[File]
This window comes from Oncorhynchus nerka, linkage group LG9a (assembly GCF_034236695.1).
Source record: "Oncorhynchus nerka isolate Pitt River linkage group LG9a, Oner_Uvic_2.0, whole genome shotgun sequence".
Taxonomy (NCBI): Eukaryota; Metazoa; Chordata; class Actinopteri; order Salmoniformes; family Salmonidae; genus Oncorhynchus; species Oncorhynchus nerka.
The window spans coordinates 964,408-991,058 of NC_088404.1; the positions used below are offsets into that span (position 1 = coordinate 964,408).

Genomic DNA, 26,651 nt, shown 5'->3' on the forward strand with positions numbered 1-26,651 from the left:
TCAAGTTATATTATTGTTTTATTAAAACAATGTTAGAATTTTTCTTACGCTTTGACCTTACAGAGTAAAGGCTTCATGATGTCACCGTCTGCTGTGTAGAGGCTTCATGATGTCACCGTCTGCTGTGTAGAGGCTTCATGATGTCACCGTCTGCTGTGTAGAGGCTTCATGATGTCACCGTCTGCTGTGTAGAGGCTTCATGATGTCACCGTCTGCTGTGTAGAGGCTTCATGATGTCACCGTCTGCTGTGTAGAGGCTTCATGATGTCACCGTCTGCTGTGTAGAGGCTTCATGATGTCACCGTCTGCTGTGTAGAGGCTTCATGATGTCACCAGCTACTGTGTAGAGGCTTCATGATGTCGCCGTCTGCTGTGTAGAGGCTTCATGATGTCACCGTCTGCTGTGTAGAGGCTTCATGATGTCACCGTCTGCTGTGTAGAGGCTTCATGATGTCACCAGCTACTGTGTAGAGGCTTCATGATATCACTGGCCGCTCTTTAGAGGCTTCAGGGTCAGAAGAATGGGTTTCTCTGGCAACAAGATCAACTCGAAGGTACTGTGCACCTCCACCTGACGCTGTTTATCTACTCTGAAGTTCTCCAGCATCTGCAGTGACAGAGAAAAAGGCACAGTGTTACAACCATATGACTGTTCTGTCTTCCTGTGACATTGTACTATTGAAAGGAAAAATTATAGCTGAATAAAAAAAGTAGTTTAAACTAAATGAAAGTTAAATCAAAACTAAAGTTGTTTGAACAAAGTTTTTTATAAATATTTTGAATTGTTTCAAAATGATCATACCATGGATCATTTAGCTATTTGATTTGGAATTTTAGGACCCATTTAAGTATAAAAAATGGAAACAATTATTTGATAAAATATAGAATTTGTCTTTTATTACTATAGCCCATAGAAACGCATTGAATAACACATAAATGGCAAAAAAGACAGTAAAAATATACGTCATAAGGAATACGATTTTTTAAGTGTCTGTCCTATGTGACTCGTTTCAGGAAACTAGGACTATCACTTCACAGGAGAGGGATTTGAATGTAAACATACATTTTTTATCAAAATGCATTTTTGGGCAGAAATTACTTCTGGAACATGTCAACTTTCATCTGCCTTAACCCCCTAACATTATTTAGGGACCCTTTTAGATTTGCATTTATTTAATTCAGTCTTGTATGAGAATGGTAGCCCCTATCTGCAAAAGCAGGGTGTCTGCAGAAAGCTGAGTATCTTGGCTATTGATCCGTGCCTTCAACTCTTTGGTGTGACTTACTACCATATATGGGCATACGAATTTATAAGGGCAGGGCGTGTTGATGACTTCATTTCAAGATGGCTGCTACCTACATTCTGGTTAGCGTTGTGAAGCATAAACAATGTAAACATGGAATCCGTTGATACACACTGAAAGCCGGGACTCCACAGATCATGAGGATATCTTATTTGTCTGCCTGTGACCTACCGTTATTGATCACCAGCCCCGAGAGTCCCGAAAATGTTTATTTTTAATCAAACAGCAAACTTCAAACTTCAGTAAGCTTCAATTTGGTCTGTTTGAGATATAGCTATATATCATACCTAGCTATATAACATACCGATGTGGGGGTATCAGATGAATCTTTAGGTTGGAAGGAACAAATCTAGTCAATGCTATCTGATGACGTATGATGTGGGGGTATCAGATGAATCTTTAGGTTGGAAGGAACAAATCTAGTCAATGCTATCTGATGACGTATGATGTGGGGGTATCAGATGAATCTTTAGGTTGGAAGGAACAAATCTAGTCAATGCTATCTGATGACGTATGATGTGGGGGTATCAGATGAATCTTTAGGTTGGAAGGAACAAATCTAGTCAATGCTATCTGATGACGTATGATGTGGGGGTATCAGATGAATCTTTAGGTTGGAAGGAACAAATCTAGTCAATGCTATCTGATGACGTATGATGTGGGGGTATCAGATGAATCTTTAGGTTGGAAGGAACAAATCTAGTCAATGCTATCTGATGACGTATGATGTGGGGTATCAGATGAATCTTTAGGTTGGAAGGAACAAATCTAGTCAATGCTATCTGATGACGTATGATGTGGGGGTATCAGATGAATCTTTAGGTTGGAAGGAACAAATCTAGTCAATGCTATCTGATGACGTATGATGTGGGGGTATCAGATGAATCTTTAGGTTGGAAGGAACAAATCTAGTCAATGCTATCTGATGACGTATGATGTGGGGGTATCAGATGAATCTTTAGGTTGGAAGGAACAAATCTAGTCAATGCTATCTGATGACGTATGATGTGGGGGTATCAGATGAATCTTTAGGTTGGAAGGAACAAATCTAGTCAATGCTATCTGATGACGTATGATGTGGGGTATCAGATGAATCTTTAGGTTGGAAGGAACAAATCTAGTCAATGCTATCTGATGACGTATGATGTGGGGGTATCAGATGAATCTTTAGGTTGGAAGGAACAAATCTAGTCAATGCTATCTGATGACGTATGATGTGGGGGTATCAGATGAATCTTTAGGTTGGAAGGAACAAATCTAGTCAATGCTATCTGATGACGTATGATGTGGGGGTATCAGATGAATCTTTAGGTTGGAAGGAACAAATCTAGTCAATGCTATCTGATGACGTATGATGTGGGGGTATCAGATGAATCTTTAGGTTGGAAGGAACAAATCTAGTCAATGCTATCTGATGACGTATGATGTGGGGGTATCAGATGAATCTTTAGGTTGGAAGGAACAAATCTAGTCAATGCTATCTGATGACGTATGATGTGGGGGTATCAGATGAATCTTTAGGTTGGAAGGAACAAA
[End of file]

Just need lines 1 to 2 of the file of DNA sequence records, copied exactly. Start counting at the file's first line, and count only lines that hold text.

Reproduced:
This window comes from Oncorhynchus nerka, linkage group LG9a (assembly GCF_034236695.1).
Source record: "Oncorhynchus nerka isolate Pitt River linkage group LG9a, Oner_Uvic_2.0, whole genome shotgun sequence".